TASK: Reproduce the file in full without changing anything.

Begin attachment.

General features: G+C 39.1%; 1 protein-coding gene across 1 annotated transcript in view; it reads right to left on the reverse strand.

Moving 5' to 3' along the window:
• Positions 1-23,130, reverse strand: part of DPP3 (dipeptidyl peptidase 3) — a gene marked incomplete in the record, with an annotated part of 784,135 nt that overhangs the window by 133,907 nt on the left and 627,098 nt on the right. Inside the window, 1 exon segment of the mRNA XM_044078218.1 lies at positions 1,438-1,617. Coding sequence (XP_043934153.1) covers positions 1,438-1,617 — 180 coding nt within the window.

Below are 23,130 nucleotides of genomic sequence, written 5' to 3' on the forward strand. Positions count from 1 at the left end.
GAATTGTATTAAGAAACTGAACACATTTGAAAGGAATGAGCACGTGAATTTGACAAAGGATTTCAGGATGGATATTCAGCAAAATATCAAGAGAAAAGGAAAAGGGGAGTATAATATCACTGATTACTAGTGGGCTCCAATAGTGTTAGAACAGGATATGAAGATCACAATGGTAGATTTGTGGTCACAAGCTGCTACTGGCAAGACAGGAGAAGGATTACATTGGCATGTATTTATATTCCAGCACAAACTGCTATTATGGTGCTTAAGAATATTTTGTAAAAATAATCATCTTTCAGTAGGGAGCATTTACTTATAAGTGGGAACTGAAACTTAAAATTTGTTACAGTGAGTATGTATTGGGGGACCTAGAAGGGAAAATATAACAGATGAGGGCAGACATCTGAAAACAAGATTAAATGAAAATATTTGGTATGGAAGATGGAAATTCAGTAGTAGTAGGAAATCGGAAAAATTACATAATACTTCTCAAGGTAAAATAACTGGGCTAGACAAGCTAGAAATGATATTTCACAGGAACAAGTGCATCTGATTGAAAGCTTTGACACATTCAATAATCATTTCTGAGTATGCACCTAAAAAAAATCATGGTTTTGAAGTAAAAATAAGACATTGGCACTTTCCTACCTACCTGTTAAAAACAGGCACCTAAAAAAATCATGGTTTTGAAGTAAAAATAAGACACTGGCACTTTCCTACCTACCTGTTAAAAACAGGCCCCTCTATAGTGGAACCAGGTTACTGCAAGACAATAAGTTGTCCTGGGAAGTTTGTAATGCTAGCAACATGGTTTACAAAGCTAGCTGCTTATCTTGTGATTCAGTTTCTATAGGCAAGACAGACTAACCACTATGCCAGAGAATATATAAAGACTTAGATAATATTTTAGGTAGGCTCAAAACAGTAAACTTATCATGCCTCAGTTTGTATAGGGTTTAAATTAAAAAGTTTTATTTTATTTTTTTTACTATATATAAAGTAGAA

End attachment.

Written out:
General features: G+C 39.1%; 1 protein-coding gene across 1 annotated transcript in view; it reads right to left on the reverse strand.

Moving 5' to 3' along the window:
• Positions 1-23,130, reverse strand: part of DPP3 (dipeptidyl peptidase 3) — a gene marked incomplete in the record, with an annotated part of 784,135 nt that overhangs the window by 133,907 nt on the left and 627,098 nt on the right. Inside the window, 1 exon segment of the mRNA XM_044078218.1 lies at positions 1,438-1,617. Coding sequence (XP_043934153.1) covers positions 1,438-1,617 — 180 coding nt within the window.

Below are 23,130 nucleotides of genomic sequence, written 5' to 3' on the forward strand. Positions count from 1 at the left end.
GAATTGTATTAAGAAACTGAACACATTTGAAAGGAATGAGCACGTGAATTTGACAAAGGATTTCAGGATGGATATTCAGCAAAATATCAAGAGAAAAGGAAAAGGGGAGTATAATATCACTGATTACTAGTGGGCTCCAATAGTGTTAGAACAGGATATGAAGATCACAATGGTAGATTTGTGGTCACAAGCTGCTACTGGCAAGACAGGAGAAGGATTACATTGGCATGTATTTATATTCCAGCACAAACTGCTATTATGGTGCTTAAGAATATTTTGTAAAAATAATCATCTTTCAGTAGGGAGCATTTACTTATAAGTGGGAACTGAAACTTAAAATTTGTTACAGTGAGTATGTATTGGGGGACCTAGAAGGGAAAATATAACAGATGAGGGCAGACATCTGAAAACAAGATTAAATGAAAATATTTGGTATGGAAGATGGAAATTCAGTAGTAGTAGGAAATCGGAAAAATTACATAATACTTCTCAAGGTAAAATAACTGGGCTAGACAAGCTAGAAATGATATTTCACAGGAACAAGTGCATCTGATTGAAAGCTTTGACACATTCAATAATCATTTCTGAGTATGCACCTAAAAAAAATCATGGTTTTGAAGTAAAAATAAGACATTGGCACTTTCCTACCTACCTGTTAAAAACAGGCACCTAAAAAAATCATGGTTTTGAAGTAAAAATAAGACACTGGCACTTTCCTACCTACCTGTTAAAAACAGGCCCCTCTATAGTGGAACCAGGTTACTGCAAGACAATAAGTTGTCCTGGGAAGTTTGTAATGCTAGCAACATGGTTTACAAAGCTAGCTGCTTATCTTGTGATTCAGTTTCTATAGGCAAGACAGACTAACCACTATGCCAGAGAATATATAAAGACTTAGATAATATTTTAGGTAGGCTCAAAACAGTAAACTTATCATGCCTCAGTTTGTATAGGGTTTAAATTAAAAAGTTTTATTTTATTTTTTTTACTATATATAAAGTAGAA